Pavlov’s experiment involved putting meat powder in the mouths of dogs who had tubes inserted into various organs to measure bodily responses. He then discovered that the dogs began
The theory of classical conditioning was introduced near the turn of the nineteenth century (1900) by Russian scientist Ivan Petrovich Pavlov. Pavlov’s experiment was originally intended to study the physiology of salivation, however it turned out that his experiments led him to the discovery of conditioned reflexes. Pavlov’s experiments involved measuring stomach secretions in dogs as they were introduced to food, meat, meat powder, etc. As Pavlov progressed through his experiments he noticed that the dogs had began to salivate upon seeing the food. Then Pavlov began to notice that the dogs began to salivate when he saw an empty plate, or when he saw the experimenter; the dogs even salivated at the sound of the foot steps from the experimenter as they were about to enter the room.
The behaviourist perspective believes that our behaviour is the result of operant or classical conditioning; both of these explain behaviour as being a direct result of learning. Classical conditioning was developed by Ivan Pavlov. He conducted an experiment that involved dogs. Because dogs salivate, this is an involuntary reflexive response to the sight of smell of food. Pavlov set up an experiment where he introduced a bell at meal times; this was the neutral stimulus (NS).
Assignment 1: Asses the 6 psychological perspectives Explain and assess all 6 of the psychological perspectives you have learnt. Behaviourist – Ivan Pavlov conducted an experiment called ‘Classical Conditioning’. At first, the Russian physiologist was working on an investigation of a dog’s digestive system, and the amount of salvation levels towards food. He had the dog in a harness, and a test tube under the dog’s mouth to collect the saliva. However, every time the dog saw the experimenter, the dog had already started to salivate before it came close to eating the food; this was unusual.
His research involved the use of dogs as the subject to study the role of salvation on digestion. He would come present various types of food or in some cases non food into the dogs’ mouth and observe the amount of saliva that would come to the dogs’ mouth. He used a tube that was incision into the dogs’ cheek. This was done to collect and measure the amount of saliva the dog then produced. While doing this experiment he was able to learn many things.
For instance, psychologists try to explain results by using well-accepted theories instead of elaborate new hypotheses. Parsimony prevents psychologists from inventing and pursuing outlandish theories. In the book on page 15 figure 1.3 it shows a direct and an indirect way to relate an independent variable, hours of deprivation, to a dependent variable, rate of bar pressing. The dependent variable is obtained by placing a rat into a small chamber where it can press a bar to obtain drinking water. The experimenter observes the rate (how many presses per minute) at which the rat presses the bar to get water.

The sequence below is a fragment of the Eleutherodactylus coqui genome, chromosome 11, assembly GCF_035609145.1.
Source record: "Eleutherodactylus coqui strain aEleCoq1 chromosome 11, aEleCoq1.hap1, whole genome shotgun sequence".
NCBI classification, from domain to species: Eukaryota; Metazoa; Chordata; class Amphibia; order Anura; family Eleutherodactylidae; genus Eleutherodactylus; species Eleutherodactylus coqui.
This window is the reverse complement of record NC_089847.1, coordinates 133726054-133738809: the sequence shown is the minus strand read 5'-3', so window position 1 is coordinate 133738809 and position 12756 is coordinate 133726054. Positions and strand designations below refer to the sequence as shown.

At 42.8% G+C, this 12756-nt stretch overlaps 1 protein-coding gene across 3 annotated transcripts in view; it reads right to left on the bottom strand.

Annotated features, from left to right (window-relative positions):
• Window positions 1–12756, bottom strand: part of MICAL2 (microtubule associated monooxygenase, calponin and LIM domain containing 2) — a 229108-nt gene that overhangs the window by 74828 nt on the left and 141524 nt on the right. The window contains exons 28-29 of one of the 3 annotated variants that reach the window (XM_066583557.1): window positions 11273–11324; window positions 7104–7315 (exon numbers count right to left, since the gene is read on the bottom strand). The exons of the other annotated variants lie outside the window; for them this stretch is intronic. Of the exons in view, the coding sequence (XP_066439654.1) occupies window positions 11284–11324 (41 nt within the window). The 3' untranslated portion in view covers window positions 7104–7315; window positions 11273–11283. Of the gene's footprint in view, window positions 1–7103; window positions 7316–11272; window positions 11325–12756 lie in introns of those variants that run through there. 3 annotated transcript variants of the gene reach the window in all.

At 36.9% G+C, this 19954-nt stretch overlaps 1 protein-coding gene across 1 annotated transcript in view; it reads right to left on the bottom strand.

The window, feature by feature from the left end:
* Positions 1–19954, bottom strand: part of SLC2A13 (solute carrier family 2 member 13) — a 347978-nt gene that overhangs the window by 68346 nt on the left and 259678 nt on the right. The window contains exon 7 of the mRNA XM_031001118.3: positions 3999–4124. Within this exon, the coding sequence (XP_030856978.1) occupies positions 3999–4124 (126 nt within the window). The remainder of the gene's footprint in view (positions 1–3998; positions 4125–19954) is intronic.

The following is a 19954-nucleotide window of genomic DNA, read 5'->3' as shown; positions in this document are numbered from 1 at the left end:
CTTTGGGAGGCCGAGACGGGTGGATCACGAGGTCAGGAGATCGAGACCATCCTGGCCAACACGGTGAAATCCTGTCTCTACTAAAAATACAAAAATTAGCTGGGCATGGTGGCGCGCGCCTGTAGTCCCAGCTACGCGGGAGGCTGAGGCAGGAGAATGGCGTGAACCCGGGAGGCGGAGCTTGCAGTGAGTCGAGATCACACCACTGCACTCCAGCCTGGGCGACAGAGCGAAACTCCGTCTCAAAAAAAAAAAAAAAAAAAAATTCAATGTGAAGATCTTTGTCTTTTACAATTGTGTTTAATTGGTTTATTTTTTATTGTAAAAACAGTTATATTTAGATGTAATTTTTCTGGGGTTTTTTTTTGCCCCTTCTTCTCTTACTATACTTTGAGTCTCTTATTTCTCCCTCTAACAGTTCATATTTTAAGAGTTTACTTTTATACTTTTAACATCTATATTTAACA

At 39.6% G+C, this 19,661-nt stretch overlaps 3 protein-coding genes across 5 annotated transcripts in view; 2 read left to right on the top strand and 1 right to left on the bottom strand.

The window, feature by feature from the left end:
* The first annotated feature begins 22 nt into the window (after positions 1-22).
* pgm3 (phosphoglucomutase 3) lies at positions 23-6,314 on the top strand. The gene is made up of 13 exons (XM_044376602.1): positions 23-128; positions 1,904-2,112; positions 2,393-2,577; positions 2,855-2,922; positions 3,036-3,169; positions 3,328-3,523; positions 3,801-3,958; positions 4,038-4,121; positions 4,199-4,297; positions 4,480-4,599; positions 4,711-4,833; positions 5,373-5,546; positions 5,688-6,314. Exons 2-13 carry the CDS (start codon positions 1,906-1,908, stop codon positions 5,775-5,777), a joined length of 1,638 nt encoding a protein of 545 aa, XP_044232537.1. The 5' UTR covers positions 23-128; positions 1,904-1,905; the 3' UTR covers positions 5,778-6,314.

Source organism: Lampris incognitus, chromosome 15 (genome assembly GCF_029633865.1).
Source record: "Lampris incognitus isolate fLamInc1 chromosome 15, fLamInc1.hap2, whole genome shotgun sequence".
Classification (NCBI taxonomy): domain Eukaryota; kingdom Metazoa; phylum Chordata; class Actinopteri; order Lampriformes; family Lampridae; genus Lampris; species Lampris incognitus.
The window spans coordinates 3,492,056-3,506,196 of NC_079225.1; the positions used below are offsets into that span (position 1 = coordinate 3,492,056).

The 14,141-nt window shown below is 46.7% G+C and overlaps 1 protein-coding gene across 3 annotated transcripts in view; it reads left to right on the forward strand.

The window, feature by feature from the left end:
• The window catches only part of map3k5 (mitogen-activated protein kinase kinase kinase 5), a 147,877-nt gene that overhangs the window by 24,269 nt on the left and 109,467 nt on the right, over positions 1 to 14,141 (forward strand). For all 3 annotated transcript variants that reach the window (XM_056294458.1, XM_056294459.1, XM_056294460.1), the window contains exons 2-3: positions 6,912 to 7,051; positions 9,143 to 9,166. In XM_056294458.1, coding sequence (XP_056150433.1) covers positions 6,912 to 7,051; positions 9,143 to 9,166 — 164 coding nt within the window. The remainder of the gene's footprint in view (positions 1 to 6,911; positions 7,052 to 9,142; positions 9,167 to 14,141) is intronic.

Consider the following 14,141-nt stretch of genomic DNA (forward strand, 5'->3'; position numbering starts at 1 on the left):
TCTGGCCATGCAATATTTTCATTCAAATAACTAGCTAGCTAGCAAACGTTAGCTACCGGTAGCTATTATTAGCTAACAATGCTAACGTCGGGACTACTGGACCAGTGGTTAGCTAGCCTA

This reveals the dogs mind is remembering the past association with the bell and the food. Classical conditioning is reflexive, automatic behaviour, where the stimulus comes before. A common occurrence of classical conditioning in human behaviour would be the study and treatment of phobias many individuals would have, persistent fears or anxieties of an object or situation.
Generally dogs in response to a bowl of food salivated however they wanted to see if they could pair this with a bell ringing. So every time they dogs received their food the bell rang and in the end when the bell rang the dogs salivated because they already associated the bell ring with their food. Operant conditioning however is the course of altering behaviour by receiving rewards and punishments. In this experiment they made a cat learn that every time it gets out of the box that it was placed in got a reward. This means it learnt doing the same escape routine because it knew the consequences were rewarding.
Unit 8 P1 :Explain the principal psychological perspectives INVAN PALOV – CLASSICAL CONDITIONING [pic] Key words :Stumulus ← Classical conditioning is a automicatic type of learning in which a stimulus would gain the ability to remind a response that was originally called by another stimulus . ← Creator and Key Constitutors First described by Ivan Pavlov (1849-1936) Russian physiologist in 1903 and studied in infants by John B. Watson (1878-1958) : Behavior is learnt through seeing what someone else does. This can be explained further through the experiment of classical conditioning. Classical conditioning was developed by Invan Pavlov . Pavlov used the experiment of dogs and food as to measure the levels of salivation that a dog .
While taking accurate measurements from the dog about how much it was salivating; Pavlov noticed that the dog would salivate at the sight of food as well as tasting it. Due to this; he carried out an experiment which sought to discover whether he could connect the dogs response to food to a neutral stimulus. To do this Pavlov presented the dog with a neutral stimulus, in this case a bell which Pavlov rung and to which the dog did not salivate to; he then presented the dog with both the ringing bell and a bowl of food, the unconditioned stimulus, this is repeated until the dog connects the ringing